Wouldn’t it be nice to live in a world where all statements we make are definitive? Yes, Ben Kingsley only makes good movies, or no, you can never vomit out of sheer frustration. Sadly, both those statements can be proven false by a single viewing of the 2008 Mike Myers’ classic, The Love Guru.
Discussing the NFL offers a similar challenge: rarely can teams or players be viewed in black or white (except for a Chip Kelly roster). By now, we know that Antonio Brown is great, while the Cleveland Browns are not, but how much else are we sure of entering this season?
This is a particularly important question to ponder when thinking about your fantasy draft. In the early rounds, you’d typically gravitate towards players you know – or think you know – are good. But in looking at some of the players likely to go early this year, there are more than a few names I can’t definitively say are good fantasy players. So, I’ve decided to try to get to the bottom of this in the first piece of my simply-titled segment …
Are we sure they’re good?
Brandin Cooks, WR; New Orleans Saints
Average pick: 30.2*
As someone who has taken Cooks fairly high for two straight seasons, you’d think I’d have an answer for this; but I’m miffed. The young, speedy wideout is definitely capable of making home run plays, but the inconsistency with which he does is incredibly frustrating. Cooks had just one touchdown through seven games last season, earning himself a stapling to my bench, before scoring five touchdowns over a three week period.
If there’s one thing I have learned about Cooks, it’s that his production will go up as the Saints’ fortunes go down. It seems the third-year receiver has yet to earn Brees’ trust in big situations; he has zero career touchdowns in the 4th quarters of games separated by seven points or fewer, and just 36 career receptions on 3rd and 4th down, combined. Meanwhile, his best fantasy production came in a Week 10 thrashing by Washington, a game the Saints lost 47-14.
With Ben Watson and Marques Colston gone, Cooks could very well become the go-to-guy in Nawlins simply from lack of options. But watch for sophomore Willie Snead to get more looks in this offense as well. In fact, he may have more value than Cooks, considering his ADP is currently 119.3.
Conclusion: Good, in garbage time.
(*ADP’s courtesy of Yahoo. Other websites may vary.)
Doug Baldwin, WR; Seattle Seahawks
Average pick: 45.2
Before last season, the answer seemed like a hard “no.” But after a second half that singlehandedly won fantasy leagues, Baldwin has made this a real discussion. Is it possible that somehow Seattle, who spent years looking for a no. 1 receiver (signing Sidney Rice, trading for Percy Harvin, drafting Tyler Lockett and Paul Richardson), had one sitting right under their nose the whole time?
Baldwin’s first 1,000-yard season came almost exclusively working out of the slot, where the smaller receiver created mismatches and used the whole field to get open. But how much room will there be in the slot this year? With Jimmy Graham returning from injury, the high-priced tight end will become a focal point of the offense. Not to mention the sophomore Lockett should get some opportunities from the slot as well. While he did some remarkable things on the outside last year, his size and speed would suggest he’s a natural fit on the inside.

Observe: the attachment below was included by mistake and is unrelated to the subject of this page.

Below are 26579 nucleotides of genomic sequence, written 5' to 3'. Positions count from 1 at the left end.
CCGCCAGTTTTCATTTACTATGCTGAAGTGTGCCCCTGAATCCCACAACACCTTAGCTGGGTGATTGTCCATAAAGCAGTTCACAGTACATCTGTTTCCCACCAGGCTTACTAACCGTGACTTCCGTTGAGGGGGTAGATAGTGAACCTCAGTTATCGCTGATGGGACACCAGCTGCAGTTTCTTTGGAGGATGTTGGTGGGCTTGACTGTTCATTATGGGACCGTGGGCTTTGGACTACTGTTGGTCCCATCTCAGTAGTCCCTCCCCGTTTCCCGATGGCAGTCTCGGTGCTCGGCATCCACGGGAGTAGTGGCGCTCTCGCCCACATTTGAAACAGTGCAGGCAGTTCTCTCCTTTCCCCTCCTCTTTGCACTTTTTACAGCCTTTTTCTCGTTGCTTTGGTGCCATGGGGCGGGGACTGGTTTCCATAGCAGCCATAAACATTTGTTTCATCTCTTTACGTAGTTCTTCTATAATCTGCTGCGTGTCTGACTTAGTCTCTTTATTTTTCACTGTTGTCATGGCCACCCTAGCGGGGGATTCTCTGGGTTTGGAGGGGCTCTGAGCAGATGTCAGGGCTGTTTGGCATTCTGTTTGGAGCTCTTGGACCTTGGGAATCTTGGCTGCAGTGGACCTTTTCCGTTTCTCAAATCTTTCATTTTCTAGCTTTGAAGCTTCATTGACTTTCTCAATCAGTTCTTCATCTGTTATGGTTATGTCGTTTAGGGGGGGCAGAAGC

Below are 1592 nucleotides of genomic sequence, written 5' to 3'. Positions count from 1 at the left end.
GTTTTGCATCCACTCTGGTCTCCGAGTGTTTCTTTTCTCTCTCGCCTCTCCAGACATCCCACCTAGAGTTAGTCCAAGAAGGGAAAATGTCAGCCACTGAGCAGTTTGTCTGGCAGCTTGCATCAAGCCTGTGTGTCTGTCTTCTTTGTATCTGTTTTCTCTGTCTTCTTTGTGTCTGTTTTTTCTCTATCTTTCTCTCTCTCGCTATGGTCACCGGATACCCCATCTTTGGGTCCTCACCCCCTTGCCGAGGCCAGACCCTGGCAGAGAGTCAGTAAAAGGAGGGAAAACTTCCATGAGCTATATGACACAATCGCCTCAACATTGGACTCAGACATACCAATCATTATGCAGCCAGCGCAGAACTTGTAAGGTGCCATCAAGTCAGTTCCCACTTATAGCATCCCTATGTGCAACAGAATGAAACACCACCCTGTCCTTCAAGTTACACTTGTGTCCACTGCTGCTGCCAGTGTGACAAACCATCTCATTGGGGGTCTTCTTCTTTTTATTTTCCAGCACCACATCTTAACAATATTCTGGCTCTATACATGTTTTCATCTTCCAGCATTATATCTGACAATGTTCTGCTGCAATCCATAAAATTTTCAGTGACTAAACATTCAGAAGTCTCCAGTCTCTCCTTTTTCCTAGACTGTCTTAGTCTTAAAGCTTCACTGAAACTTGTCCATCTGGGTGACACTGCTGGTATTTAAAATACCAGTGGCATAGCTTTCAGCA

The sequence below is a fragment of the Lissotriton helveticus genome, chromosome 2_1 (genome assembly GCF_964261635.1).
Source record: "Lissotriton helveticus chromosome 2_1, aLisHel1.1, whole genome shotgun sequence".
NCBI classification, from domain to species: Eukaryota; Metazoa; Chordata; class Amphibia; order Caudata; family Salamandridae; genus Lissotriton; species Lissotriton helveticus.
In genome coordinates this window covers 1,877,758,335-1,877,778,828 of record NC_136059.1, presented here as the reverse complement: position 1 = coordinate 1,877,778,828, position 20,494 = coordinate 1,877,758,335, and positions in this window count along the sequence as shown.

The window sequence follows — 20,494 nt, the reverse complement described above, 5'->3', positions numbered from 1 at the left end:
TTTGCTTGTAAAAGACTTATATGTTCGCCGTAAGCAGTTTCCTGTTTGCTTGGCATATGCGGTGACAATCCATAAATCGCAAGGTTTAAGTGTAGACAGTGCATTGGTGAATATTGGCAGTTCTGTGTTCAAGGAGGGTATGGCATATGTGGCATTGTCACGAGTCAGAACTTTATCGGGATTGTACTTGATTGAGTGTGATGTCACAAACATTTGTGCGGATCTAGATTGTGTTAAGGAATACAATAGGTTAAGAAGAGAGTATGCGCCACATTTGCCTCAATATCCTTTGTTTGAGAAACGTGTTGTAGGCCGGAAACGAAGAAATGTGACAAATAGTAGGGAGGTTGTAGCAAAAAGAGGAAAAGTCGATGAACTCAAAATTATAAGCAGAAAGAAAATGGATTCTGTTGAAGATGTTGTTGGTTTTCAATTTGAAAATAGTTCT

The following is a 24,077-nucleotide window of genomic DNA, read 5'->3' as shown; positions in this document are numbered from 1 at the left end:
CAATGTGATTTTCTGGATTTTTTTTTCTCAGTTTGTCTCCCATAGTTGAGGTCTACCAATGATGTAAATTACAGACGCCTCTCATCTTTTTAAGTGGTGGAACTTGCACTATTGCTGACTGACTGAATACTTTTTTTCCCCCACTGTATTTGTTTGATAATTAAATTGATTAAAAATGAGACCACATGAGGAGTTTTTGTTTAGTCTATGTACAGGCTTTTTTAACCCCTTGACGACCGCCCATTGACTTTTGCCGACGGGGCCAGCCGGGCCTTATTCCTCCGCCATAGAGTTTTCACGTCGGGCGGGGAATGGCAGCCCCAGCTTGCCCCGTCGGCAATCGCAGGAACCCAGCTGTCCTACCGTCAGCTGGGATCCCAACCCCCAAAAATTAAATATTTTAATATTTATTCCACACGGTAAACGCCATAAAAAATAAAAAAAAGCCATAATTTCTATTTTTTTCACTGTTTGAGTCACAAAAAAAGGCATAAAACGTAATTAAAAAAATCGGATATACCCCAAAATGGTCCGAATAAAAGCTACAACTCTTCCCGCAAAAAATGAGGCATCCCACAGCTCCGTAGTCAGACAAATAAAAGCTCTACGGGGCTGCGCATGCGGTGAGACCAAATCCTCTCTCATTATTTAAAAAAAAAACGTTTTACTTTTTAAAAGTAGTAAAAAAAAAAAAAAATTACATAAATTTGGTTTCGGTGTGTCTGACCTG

If there is a positive around the emergence of other targets in the pass game, it’s that Baldwin should continue to draw exploitable matchups. Even if Baldwin can’t be classified as good, he’s certainly reliable, catching over 75-percent of his targets last season.
However, if you’re drafting Baldwin over Jarvis Landry (52.3 ADP), that may be a reach. Landry has already proven himself as one of the league’s elite slot receivers: over half his 1,915 career receiving yards are after the catch. I’d rather roll with the guy who can produce with Ryan Tannehill at QB, than the one who needs an MVP-type season from Russell Wilson.
Conclusion: Good value in the sixth round or later.
Mark Ingram, RB; New Orleans Saints
Average pick: 29.1
Surprisingly, the dumpy back out of Alabama has never topped 1,000 rushing yards in his five previous seasons. In fact, he’s only ever topped 200 rushing attempts once. Last year, Ingram averaged 13.8 carries per game, or in simpler terms, the same number as LeGarrette Blount. So really, it’s hard to know if Ingram is a quality back: he’s either injured or under-utilized.
One thing that makes Ingram an easier sell as a high draft pick is his emergence as a pass catcher. From Reggie Bush to Darren Sproles, the check-down back has always been a big part of the Saints offense. Ingram’s ability to stay on the field for passing situations means you’ll get more mileage out of him for as long as he’s healthy (which is never a full season).
If all you’re in the market for is seven strong fantasy games a year, Ingram can fill that role. If that also meets your definition of “good,” then I guess this matter is settled.
Conclusion: Good, for half a season max.
Devonta Freeman, RB; Atlanta Falcons
Average pick: 19.1
Freeman finished second in fantasy scoring among non-quarterbacks, and yet it wouldn’t be very hard to make the argument he’s an average running back. His four yards-per-carry ranked 31st in the league. He also lacked a true explosive element, with 12 of his 14 touchdowns coming in the red zone, and his longest carry topping out at 39 yards. If Freeman has a strength, it’s that he’s running behind a good Falcons offensive line. (See I’m not stingy with the word “good!”)
Atlanta’s blockers will only be better this year with Alex Mack at center, but Freeman is also going to cede more carries to Tevin Coleman. Taking Freeman this year is expecting him to accomplish more with fewer opportunities, and that seems like setting yourself up for disappointment.
Conclusion: Not good.